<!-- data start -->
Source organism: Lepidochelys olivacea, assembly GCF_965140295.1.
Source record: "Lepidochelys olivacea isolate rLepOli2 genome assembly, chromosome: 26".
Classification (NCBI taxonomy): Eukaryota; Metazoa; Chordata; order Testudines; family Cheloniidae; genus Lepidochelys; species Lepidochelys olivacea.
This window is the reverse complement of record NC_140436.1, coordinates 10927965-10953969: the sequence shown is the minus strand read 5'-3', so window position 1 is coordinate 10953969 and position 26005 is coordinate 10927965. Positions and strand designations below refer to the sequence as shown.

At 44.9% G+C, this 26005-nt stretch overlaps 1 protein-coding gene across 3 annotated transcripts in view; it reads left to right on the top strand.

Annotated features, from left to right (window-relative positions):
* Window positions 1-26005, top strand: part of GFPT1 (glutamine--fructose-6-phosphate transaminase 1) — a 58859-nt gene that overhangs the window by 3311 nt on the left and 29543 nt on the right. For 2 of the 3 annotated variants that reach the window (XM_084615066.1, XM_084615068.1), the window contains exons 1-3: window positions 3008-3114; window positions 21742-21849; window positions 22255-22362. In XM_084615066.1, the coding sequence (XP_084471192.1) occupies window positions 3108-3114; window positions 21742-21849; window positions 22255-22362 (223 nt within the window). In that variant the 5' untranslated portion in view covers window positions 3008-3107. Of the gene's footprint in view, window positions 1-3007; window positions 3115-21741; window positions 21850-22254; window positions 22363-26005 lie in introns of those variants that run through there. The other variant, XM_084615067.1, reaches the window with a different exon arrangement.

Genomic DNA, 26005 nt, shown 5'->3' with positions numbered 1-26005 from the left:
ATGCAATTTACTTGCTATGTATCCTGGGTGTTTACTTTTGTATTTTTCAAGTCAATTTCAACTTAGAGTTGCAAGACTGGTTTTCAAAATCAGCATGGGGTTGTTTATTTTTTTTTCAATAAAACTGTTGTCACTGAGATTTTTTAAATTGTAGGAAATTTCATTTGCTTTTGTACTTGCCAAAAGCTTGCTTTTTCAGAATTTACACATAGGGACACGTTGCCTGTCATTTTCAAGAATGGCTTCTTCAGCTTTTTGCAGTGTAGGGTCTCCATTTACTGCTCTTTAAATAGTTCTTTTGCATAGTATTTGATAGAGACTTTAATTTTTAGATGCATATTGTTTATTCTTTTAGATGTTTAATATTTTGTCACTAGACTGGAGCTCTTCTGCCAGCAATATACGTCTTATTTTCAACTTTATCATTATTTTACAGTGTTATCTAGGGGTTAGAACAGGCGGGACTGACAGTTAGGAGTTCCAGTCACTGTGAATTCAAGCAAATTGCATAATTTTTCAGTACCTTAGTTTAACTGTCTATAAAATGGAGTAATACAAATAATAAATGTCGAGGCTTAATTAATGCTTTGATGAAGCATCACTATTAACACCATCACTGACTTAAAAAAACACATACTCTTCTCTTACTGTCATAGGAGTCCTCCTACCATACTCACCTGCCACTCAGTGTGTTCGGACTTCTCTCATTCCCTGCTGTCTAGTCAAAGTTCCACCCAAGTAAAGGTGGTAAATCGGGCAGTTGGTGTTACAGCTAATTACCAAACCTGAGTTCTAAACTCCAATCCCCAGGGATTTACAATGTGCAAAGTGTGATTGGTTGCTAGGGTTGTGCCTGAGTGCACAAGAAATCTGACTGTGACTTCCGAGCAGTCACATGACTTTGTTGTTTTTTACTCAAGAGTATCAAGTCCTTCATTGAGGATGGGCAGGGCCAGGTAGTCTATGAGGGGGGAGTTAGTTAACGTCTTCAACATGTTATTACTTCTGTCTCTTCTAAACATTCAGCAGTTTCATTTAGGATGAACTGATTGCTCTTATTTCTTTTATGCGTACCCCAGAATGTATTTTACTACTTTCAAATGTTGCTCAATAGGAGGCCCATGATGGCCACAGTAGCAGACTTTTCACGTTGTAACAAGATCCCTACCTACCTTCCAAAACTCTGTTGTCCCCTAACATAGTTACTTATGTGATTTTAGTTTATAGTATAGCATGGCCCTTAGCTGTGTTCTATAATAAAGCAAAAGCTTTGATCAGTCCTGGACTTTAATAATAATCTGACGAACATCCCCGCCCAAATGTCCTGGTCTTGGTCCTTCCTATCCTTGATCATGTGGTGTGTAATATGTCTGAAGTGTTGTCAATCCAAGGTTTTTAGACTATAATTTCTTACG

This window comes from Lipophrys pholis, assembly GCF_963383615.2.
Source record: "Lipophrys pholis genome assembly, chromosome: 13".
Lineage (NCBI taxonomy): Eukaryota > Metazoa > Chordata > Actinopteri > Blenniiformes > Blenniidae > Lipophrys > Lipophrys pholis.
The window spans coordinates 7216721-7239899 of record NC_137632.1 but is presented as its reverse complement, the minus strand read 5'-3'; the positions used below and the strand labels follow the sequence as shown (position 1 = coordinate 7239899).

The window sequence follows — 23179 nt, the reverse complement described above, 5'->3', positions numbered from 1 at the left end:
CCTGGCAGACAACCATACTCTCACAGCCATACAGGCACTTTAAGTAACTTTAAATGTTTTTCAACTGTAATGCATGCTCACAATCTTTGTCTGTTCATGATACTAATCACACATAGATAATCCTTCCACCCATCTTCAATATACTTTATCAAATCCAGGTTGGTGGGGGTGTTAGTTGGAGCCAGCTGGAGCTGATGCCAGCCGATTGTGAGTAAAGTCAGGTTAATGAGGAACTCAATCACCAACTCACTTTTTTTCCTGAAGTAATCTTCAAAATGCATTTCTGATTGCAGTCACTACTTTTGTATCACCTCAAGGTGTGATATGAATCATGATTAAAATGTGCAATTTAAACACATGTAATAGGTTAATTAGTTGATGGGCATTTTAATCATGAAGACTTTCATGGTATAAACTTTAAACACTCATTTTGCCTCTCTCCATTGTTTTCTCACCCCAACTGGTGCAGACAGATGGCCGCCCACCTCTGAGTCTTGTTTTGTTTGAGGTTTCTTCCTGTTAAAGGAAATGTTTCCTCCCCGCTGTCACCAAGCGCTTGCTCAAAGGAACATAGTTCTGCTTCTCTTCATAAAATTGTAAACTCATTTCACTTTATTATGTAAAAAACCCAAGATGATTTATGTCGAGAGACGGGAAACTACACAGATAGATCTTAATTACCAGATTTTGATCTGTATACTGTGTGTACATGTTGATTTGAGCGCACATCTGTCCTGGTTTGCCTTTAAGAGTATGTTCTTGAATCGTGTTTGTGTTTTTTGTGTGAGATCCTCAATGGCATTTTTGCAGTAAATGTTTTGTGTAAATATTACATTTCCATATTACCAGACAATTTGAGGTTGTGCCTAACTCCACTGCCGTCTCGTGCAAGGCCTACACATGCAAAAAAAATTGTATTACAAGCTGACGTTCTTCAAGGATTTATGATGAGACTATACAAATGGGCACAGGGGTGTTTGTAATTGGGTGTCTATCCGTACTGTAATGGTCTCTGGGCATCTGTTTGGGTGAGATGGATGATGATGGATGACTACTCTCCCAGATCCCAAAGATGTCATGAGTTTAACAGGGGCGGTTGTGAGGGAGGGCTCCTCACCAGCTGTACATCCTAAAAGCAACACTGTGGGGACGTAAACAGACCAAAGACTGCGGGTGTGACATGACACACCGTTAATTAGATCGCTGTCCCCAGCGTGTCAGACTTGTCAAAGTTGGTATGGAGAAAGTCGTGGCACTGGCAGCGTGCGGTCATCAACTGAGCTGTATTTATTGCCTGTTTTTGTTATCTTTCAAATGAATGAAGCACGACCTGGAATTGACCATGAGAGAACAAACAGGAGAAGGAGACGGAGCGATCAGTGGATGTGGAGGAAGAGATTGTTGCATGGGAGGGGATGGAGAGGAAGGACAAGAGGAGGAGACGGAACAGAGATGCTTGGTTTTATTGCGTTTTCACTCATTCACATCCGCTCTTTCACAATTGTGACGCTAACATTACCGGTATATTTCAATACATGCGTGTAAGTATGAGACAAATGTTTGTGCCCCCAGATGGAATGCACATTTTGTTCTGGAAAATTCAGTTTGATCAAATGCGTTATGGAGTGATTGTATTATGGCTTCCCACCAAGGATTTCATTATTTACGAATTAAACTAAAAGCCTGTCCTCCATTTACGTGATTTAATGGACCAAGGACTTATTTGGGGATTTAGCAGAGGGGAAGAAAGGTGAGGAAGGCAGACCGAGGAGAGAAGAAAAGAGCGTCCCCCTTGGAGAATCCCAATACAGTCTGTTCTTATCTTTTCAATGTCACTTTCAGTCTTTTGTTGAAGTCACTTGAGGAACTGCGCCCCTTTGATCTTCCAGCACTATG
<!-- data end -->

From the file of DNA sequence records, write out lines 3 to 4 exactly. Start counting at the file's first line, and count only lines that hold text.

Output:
Classification (NCBI taxonomy): Eukaryota; Metazoa; Chordata; order Testudines; family Cheloniidae; genus Lepidochelys; species Lepidochelys olivacea.
This window is the reverse complement of record NC_140436.1, coordinates 10927965-10953969: the sequence shown is the minus strand read 5'-3', so window position 1 is coordinate 10953969 and position 26005 is coordinate 10927965. Positions and strand designations below refer to the sequence as shown.